- The Washington Times - Sunday, February 6, 2005

The District last year issued $99 million worth of parking tickets, twice the amount in 1999 when Mayor Anthony A. Williams took office.

D.C. officials said the increase is a response to public outcry, not an aggressive, money-making initiative.

“In the last several years, at the request of District residents and businesses, the Department of Public Works has tripled the number of parking officers that are charged with monitoring curbside parking,” said agency spokeswoman Mary Myers. “And we have seen that there is plenty of work for them to do.”

Though the number of D.C. ticket writers more than tripled from 75 in 2000 to 235 in 2002, Miss Myers said they are not told to fill a quota.

She also said the total numbers of tickets written has declined since the record high of 2.3 million in 1997.

Such factors as weather or the number of construction projects in the city, Miss Myers said, can alter the number of tickets written. She said the amount of money collected can also fluctuate, depending on how many parking tickets are dismissed or not paid.

The District is not alone in its efforts to fill municipal coffers with revenue from parking tickets.

Recent published reports indicate that revenues derived from parking fluctuate from city to city. The Philadelphia Parking Authority, with 15,000 meters and several garages, collected $114 million last year. Boston collected $65 million. In Baltimore, the total parking revenue was $15 million.

But comparisons among cities depend on a number of factors, including population, land area, the number of licensed drivers, the number of commuter vehicles and the value of parking fines.

Chris Hoene, a research manager with the National League of Cities, said he does not think that city officials try to issue more tickets when times get tight, but that they are aware they can raise revenue by making their agencies more efficient.

“I think what cities do do is crack down on enforcement,” he said.

Mr. Williams is president of the National League of Cities.

Mr. Hoene said the trend toward increasing fines and fees instead of raising taxes to balance city budgets has been around for decades.

“They have been, over the last three decades, extremely important as an alternative revenue to local taxes,” he said. “I think there is a sense after two or three decades that we are getting to the point where people are saying, ‘Look, I’m taxed, I’m fee’d-out.’ ”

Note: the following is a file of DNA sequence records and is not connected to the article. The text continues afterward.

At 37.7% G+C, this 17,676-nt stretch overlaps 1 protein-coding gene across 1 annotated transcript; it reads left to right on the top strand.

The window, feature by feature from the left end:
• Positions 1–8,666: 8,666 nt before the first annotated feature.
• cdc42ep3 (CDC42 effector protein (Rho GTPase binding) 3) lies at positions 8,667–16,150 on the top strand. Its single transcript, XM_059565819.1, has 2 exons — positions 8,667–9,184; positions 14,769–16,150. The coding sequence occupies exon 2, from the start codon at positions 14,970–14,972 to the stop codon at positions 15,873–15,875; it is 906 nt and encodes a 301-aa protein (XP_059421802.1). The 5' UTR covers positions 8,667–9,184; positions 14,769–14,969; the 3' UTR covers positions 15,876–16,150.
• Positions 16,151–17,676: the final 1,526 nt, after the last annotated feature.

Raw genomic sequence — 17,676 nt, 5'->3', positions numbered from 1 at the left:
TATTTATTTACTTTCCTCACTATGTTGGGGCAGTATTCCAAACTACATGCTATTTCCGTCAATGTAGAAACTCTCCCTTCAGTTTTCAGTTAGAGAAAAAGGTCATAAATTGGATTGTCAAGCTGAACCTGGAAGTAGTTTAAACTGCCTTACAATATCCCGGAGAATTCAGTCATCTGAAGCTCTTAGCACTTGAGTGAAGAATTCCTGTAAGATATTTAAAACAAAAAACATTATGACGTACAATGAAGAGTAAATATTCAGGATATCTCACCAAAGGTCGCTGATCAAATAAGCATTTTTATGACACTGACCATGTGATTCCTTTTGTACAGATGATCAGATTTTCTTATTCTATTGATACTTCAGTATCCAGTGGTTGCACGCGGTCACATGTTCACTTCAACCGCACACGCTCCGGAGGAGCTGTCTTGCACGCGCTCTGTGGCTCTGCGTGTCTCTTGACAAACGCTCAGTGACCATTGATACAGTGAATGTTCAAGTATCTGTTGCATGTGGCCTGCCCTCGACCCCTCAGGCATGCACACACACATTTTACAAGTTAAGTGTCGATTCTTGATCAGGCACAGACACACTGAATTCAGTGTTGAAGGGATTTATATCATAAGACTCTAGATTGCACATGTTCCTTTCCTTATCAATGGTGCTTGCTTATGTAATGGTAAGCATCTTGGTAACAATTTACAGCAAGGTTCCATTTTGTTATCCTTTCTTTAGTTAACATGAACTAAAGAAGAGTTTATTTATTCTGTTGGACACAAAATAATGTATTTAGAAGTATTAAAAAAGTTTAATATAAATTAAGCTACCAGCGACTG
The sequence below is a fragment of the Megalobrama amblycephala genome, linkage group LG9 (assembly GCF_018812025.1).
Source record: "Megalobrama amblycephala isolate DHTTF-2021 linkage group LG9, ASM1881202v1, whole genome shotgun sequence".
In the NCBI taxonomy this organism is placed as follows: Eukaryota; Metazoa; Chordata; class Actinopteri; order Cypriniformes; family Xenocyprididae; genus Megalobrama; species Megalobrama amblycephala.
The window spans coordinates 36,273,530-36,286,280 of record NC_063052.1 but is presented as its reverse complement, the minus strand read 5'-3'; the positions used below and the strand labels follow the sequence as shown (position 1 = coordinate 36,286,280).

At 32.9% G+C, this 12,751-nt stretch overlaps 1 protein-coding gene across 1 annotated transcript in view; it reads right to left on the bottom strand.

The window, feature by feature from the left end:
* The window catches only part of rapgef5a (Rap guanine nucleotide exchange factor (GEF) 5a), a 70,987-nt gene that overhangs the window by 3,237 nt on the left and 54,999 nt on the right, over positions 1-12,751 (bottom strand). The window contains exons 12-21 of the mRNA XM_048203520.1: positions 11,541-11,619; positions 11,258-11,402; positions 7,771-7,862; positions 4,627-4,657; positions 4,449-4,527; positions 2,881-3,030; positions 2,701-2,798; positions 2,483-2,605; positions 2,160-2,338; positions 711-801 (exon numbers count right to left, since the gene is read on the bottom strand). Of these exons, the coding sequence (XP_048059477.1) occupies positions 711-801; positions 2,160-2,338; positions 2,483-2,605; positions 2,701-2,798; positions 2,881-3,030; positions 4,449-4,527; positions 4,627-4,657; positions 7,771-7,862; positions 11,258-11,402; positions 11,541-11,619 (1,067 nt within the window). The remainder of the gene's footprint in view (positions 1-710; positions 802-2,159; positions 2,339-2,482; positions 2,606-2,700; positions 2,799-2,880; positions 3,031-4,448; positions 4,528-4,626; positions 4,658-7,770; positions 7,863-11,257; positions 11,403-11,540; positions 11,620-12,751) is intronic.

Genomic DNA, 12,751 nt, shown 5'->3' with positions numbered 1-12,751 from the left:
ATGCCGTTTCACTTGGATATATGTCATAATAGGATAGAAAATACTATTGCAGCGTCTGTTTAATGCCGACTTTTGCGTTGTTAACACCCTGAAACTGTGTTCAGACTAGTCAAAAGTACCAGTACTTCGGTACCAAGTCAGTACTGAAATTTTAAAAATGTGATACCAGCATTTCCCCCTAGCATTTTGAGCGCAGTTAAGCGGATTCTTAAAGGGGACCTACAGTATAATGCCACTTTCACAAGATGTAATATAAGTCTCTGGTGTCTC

Officials for the DPW said the city’s 235 ticket writers wrote 1.6 million parking tickets in each of the past three years. In 1999, the 75 ticket writers wrote just over half that number, 801,573. During that six-year span, fines for the most frequently violated parking laws were increased.

In the past six years, the District has collected more than $266 million from parking tickets, all of which goes to the city’s general fund.

The city issued $45.3 million worth of parking tickets in fiscal 1999, according to the public works department. The total increased in each of the subsequent years.

The $99 million figure was $1 million more than parking officers issued in fiscal 2003. However, in fiscal 2004 the city collected $53 million in parking ticket revenue, down from $57.8 million in fiscal 2003.

The Williams administration has been accused of using other law enforcement programs to generate revenue for the city.

In a letter sent recently to three council members, Lon Anderson, an official with AAA Mid-Atlantic, requested a public hearing on the use of red-light and speed-camera technology in the city.

Mr. Anderson wrote that an increasing number of motorists think the D.C. government is using red-light and speed-camera technology to raise money, not to protect lives, as D.C. police officials maintain.

The fines from red-light cameras at 39 intersections have totaled more than $28 million since the program was started in 1999, Mr. Williams’ first year in office. Since August 2001, speed cameras have been placed in eight police cruisers that monitor 75 designated spots throughout the District. The program has generated more than $63 million in fines.

Miss Myers said the Metropolitan Police Department, U.S. Park Police and other law enforcement agencies in the city also write parking tickets.

News of the increase in the total worth of tickets issued comes as two car-rental firms are seeking permission from the District to take over as many as 140 public curbside parking spaces. The expansion would put the cars curbside in commercial and residential neighborhoods. The firms call the proposed 140 spaces, including 29 in Adams Morgan, a “wish list.”

Miss Myers said the District has added 730 parking meters in the past year, bringing the total to 17,000. City officials also monitor 3,500 city blocks of restricted parking spaces.

The D.C. Council voted in July 2002 to exempt itself from the city’s parking regulations. The measure, coming after a year in which traffic-enforcement officers had cracked down on illegally parked cars of council members, was sponsored by council member Carol Schwartz and supported by council members Kevin P. Chavous, Jack Evans, Sandy Allen, Adrian M. Fenty, David A. Catania, Harold Brazil, Vincent B. Orange Sr., Linda W. Cropp and Jim Graham. Phil Mendelson, Kathy Patterson and Sharon Ambrose voted no.

The exemption, approved but criticized at the time by Mr. Williams, extended to council members the same parking privileges enjoyed by members of Congress, including the freedom to park in bus zones, in restricted spaces near intersections, at building entrances and on restricted residential streets. It also freed council members from having to put money in parking meters. Mr. Brazil, Mr. Chavous and Mrs. Allen all lost re-election bids last year.

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